The marketing field advances, not by the work of a single individual, but from the accumulated work of the entire marketing community. Everyone has a role to play. I encourage each individual to look for ways to contribute. I offer thoughts on how to build a research career based on my own experience.

Social implications

My thoughts may shed some light on the experiences of a woman academic and the globalization of marketing academia between 1974 and 2017.

Originality/value

My hope is that this paper contributes to a better understanding of the history of marketing, when it is considered together with other articles on this topic. It may also be useful to people who are embarking upon a career, as well as those seeking to understand the work of earlier marketing scholars.

Details

Journal of Historical Research in Marketing, vol. 9 no. 3
Type: Research Article
ISSN: 1755-750X

Keywords

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Article
Publication date: 1 August 2003

Bhagaban Panigrahi, Fred O. Ede and Stephen Calcich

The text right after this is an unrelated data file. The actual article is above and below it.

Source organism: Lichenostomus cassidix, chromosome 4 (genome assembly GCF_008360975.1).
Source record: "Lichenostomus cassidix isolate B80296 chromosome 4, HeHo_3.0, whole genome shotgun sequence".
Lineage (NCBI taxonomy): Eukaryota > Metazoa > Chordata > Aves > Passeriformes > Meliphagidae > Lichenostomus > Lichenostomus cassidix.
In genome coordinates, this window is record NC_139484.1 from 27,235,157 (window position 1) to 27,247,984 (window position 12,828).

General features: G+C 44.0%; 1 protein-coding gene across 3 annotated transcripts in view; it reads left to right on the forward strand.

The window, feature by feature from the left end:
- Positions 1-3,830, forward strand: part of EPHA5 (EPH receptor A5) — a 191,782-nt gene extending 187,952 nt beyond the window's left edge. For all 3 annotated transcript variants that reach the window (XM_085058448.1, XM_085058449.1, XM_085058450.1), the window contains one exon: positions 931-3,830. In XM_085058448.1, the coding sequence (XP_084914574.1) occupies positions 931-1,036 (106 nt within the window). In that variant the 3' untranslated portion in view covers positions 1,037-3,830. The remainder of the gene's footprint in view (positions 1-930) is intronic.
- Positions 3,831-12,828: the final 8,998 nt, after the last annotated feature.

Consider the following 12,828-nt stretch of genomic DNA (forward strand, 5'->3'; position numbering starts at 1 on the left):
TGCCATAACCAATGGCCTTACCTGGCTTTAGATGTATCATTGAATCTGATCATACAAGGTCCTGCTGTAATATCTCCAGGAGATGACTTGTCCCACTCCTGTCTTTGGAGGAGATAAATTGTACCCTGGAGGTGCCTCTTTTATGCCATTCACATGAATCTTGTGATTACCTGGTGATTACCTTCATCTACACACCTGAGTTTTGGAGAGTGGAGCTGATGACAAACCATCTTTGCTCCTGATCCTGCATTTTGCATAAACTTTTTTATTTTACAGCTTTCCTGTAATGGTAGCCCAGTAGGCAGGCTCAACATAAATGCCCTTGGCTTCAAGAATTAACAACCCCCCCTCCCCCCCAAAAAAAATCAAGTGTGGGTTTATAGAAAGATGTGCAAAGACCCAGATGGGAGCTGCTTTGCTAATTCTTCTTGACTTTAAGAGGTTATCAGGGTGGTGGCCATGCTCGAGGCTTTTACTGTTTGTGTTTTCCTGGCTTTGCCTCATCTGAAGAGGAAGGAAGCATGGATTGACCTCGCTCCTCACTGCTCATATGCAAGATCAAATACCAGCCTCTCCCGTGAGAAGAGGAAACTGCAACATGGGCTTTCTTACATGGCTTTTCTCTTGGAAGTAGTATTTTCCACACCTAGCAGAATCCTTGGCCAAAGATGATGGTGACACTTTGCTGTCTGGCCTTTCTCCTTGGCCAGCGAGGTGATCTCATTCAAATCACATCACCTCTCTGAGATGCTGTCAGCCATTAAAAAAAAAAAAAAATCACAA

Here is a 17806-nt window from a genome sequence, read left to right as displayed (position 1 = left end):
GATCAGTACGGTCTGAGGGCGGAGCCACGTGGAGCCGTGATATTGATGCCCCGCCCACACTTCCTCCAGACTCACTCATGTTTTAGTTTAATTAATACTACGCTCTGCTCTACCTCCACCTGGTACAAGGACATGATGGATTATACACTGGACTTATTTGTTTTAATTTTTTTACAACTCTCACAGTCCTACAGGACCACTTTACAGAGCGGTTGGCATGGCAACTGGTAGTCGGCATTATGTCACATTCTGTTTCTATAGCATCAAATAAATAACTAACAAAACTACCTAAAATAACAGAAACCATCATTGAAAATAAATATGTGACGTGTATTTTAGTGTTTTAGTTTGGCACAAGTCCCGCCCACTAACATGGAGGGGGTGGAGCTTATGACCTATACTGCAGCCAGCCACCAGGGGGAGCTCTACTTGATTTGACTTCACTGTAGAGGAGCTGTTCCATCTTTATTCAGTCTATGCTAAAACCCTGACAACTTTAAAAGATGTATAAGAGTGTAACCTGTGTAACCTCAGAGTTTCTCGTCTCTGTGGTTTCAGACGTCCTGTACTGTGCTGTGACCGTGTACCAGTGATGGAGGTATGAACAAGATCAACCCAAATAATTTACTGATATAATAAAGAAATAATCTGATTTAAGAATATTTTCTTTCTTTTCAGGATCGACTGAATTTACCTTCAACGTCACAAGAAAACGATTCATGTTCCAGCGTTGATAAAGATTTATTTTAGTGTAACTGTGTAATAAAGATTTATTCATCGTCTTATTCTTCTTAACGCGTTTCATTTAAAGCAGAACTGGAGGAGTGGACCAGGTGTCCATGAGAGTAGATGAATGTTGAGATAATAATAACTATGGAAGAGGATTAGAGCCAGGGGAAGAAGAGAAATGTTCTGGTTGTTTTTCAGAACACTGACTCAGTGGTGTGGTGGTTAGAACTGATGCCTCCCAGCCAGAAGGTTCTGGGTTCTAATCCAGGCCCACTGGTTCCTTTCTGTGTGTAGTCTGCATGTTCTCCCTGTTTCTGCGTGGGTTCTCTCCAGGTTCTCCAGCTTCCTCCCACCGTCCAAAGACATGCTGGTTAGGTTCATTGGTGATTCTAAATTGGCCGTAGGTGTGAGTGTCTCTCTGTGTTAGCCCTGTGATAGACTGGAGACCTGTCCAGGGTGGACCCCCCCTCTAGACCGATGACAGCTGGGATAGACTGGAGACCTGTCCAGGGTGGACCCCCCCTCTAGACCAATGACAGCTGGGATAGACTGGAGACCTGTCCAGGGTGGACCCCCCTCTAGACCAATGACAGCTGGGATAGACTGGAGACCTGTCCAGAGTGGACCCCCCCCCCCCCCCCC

Data collected from 202 large and 92 small consumer goods manufacturing firms were analysed to examine the perceptions and experiences of these companies with test…

Abstract

Data collected from 202 large and 92 small consumer goods manufacturing firms were analysed to examine the perceptions and experiences of these companies with test marketing as part of their new product development strategy. Seventy six per cent of the large companies and twenty four per cent of the small firms in the study test marketed their new products before full‐scale introduction. Chi‐square analysis indicated a relationship between firm size, type of business/industry, the scope of marketing operations, and whether the firm conducted test marketing or not. Cost, time constraints, and the generic nature of the product were the most prominent reasons cited by all firms for not conducting test marketing. In addition, small firms cited their size as amajor reason they did not engage in test marketing.